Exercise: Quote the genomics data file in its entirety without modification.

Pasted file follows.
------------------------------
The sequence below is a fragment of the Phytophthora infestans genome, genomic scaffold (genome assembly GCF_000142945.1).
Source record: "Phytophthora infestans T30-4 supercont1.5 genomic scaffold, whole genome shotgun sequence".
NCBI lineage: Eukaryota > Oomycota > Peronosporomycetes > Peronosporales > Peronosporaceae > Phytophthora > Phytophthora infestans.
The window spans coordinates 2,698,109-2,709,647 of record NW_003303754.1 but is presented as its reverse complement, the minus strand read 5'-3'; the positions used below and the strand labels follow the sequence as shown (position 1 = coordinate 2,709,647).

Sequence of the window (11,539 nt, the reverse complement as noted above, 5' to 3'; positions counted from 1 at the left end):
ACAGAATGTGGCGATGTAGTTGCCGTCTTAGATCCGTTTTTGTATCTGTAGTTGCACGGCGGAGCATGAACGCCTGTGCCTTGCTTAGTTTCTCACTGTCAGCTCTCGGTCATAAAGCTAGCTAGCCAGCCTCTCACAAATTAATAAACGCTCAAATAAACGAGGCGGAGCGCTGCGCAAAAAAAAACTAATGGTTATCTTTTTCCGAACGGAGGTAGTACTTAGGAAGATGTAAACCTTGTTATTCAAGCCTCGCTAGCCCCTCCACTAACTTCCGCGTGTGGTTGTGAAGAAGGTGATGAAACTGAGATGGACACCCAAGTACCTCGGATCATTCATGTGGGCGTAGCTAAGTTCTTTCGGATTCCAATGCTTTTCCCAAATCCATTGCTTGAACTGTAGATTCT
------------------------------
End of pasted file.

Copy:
The sequence below is a fragment of the Phytophthora infestans genome, genomic scaffold (genome assembly GCF_000142945.1).
Source record: "Phytophthora infestans T30-4 supercont1.5 genomic scaffold, whole genome shotgun sequence".
NCBI lineage: Eukaryota > Oomycota > Peronosporomycetes > Peronosporales > Peronosporaceae > Phytophthora > Phytophthora infestans.
The window spans coordinates 2,698,109-2,709,647 of record NW_003303754.1 but is presented as its reverse complement, the minus strand read 5'-3'; the positions used below and the strand labels follow the sequence as shown (position 1 = coordinate 2,709,647).

Sequence of the window (11,539 nt, the reverse complement as noted above, 5' to 3'; positions counted from 1 at the left end):
ACAGAATGTGGCGATGTAGTTGCCGTCTTAGATCCGTTTTTGTATCTGTAGTTGCACGGCGGAGCATGAACGCCTGTGCCTTGCTTAGTTTCTCACTGTCAGCTCTCGGTCATAAAGCTAGCTAGCCAGCCTCTCACAAATTAATAAACGCTCAAATAAACGAGGCGGAGCGCTGCGCAAAAAAAAACTAATGGTTATCTTTTTCCGAACGGAGGTAGTACTTAGGAAGATGTAAACCTTGTTATTCAAGCCTCGCTAGCCCCTCCACTAACTTCCGCGTGTGGTTGTGAAGAAGGTGATGAAACTGAGATGGACACCCAAGTACCTCGGATCATTCATGTGGGCGTAGCTAAGTTCTTTCGGATTCCAATGCTTTTCCCAAATCCATTGCTTGAACTGTAGATTCT